Reduce Your Gas Bill
Save money and stay cozy with these room-by-room cost cutting tips
Three things impact your natural gas bill each month:
- You: The amount of energy you use
- The Weather: How it impacts your energy use
- Your Home: How well you insulate
Bottom line: The more natural gas you use, the higher your bill. While you can’t control the weather outside, you can control several things inside to make a big difference in your bill. Save money and stay cozy with these energy saving, room-by-room tips.
- Install a programmable thermostat to automatically reduce heating and cooling in your home when you don't need as much.
- Seal air leaks with caulk, spray foam or weather stripping to keep comfortable air in and uncomfortable air out. Start by sealing leaks in your attic, basement and crawl spaces. Next, seal around windows, doors, ductwork and electrical outlets.
- Change air filters frequently. A dirty filter wastes energy by preventing airflow. Check them every month, and replace them if they look dirty. At a minimum, they should be changed every three months.
- Use compact fluorescent or LED bulbs. You can lower your lighting bill by converting to energy-efficient, low-wattage lighting and fixtures.
- Set the furnace thermostat at 68° F or lower, and the air-conditioner thermostat at 78° F or higher. Between 3% and 5% more energy is used for each degree the furnace is set above 68° F and for each degree the air conditioner is set below 78° F.
- Upgrade heating equipment to more efficient models when possible. For example:
- Natural Gas Furnace - If you have a natural gas furnace that is more than 15 years old, it may be time to upgrade to a more efficient model. A new natural gas furnace could save you up to 20% in operating costs.
- Natural Gas Water Heater - Water heating can account for 15% to 25% of a home’s energy use. If your natural gas hot water heater is more than 10 years old, you may want to consider replacing it with a more efficient model.
- Move furniture away from windows. It’s warmer to sit near inside walls.
- Close your fireplace damper when not in use.
- Warm air rises, so use registers to direct warm airflow across the floor.
- Close off doors and vents in unused rooms to conserve heat within your home.
- During the winter season, keep the draperies and shades on your south-facing windows open during the day to let warm sunlight in. (Reverse during the summer.)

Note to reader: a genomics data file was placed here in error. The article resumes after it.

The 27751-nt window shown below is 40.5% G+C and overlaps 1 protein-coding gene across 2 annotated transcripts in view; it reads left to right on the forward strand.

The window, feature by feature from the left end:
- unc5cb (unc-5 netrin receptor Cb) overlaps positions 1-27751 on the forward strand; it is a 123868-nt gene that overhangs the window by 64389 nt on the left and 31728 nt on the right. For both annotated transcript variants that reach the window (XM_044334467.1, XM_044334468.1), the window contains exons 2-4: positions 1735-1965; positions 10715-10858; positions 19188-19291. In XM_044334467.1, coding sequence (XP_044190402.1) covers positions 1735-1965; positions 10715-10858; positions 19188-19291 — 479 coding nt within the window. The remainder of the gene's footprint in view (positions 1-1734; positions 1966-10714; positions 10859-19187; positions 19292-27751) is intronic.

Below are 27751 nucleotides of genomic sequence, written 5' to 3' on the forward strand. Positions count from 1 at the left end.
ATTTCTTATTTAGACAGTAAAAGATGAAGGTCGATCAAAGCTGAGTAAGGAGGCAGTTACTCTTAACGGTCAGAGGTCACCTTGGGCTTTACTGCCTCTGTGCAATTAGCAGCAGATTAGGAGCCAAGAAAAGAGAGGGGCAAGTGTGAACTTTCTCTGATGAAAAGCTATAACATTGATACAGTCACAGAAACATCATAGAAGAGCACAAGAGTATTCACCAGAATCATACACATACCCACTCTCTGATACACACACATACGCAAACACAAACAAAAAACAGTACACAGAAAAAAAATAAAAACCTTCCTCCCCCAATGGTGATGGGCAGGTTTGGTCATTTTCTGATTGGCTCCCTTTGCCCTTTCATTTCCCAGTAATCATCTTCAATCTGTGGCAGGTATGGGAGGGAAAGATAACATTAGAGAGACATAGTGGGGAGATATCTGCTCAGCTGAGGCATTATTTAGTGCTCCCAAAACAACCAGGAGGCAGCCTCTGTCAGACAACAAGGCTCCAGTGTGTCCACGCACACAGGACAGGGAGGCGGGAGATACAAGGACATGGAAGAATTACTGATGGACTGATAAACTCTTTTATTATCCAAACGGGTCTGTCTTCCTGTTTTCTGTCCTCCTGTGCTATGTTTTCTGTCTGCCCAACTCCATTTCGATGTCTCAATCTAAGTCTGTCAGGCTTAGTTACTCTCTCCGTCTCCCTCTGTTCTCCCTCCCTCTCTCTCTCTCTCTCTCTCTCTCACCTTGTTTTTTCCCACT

- In the winter, close draperies and shades at night to reduce the chill you may feel from cold windows.
- Wash and dry full loads. Washing one large load takes less energy than two small or medium loads.
- If you wash smaller loads, change the water level setting appropriately.
- Wash clothes in cold water whenever possible.
- Dry loads back-to-back to take advantage of the heated drum.
- Dry towels and heavier cottons in a separate load from lighter-weight clothes.
- Don’t over-dry clothes. Over-drying uses more energy (…and causes static cling).
- Clean the lint filter in the dryer after every load. A clogged filter restricts air flow and reduces dryer performance.
- To reduce cooking time, first defrost frozen foods in the refrigerator.
- Place lids tightly on pans to speed cooking time.
- Keep the oven door closed while cooking to prevent heat loss. With each opening, the oven loses about 20% of its heat.
- Only preheat your oven if the recipe calls for it.
- Use glass or ceramic cookware in your oven. You can turn the temperature down about 25° F, and foods will cook just as quickly.
- When washing dishes by hand, use a stopper in the sink so water won’t run constantly.
- Only operate dishwashers when they are fully loaded.
- Skip rinsing the dishes before putting them in the dishwasher. If you do rinse, use cold water.
- Limit the "rinse hold" feature on your dishwasher. This setting uses up to seven gallons of hot water for each use.
- Repair leaky faucets.
- Defrost refrigerators and freezers before ice buildup becomes ¼ inch thick. Frost makes your unit work harder and wastes energy.
- Lower your thermostat at night while sleeping.
- Layer blankets to keep warm.
- Quickly repair leaks.
- Install shower heads and faucets with water-flow restrictors.
- Turn down the thermostat on your water heater to 120° F.
- Take quick showers instead of baths. Bathing uses the most hot water in the average household. You use 15 to 25 gallons of hot water for a bath but less than 10 gallons during a five-minute shower.
Close vents in unused rooms (but not more than 1/3 of the heating vents in the house).
Add insulation. Inadequate insulation in your attic could be draining as much as 30% to 50% of your home’s heat.